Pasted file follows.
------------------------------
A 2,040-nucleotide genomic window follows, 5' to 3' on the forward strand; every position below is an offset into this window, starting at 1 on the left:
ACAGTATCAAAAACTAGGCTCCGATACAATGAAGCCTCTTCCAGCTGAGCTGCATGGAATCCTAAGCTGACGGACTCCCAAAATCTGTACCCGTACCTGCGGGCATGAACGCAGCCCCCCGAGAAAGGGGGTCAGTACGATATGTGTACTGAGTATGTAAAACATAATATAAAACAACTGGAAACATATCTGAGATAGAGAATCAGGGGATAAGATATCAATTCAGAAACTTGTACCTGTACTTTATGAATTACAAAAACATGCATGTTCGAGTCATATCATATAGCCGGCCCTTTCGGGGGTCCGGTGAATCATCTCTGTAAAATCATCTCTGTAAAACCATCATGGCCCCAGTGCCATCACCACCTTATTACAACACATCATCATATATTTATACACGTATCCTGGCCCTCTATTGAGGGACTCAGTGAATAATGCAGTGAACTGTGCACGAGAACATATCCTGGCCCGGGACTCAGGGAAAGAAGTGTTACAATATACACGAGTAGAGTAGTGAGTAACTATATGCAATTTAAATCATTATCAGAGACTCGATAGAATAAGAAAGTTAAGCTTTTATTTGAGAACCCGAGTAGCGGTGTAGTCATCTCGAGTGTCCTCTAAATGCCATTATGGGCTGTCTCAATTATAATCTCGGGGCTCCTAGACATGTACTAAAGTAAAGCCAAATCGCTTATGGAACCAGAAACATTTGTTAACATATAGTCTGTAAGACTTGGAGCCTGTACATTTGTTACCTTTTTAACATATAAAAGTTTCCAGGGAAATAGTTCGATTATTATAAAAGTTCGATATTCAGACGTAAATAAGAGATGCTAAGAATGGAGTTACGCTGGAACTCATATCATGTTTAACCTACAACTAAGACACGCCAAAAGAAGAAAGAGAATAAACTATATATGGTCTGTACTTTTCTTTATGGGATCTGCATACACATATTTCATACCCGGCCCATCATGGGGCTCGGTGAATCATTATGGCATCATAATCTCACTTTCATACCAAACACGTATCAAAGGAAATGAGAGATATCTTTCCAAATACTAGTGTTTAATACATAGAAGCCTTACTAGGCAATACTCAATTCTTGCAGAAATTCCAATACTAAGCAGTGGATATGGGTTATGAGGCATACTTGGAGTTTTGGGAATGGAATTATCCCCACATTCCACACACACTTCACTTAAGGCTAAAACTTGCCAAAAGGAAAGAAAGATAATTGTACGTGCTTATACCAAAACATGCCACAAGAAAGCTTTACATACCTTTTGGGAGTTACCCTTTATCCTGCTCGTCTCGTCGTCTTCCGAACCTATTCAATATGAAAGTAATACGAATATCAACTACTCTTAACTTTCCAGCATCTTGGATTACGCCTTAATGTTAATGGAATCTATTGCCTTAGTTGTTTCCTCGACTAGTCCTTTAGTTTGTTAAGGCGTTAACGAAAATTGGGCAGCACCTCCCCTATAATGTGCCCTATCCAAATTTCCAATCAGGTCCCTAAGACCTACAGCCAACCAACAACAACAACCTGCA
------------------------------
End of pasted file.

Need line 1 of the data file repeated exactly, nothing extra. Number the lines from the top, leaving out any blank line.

A 2,040-nucleotide genomic window follows, 5' to 3' on the forward strand; every position below is an offset into this window, starting at 1 on the left: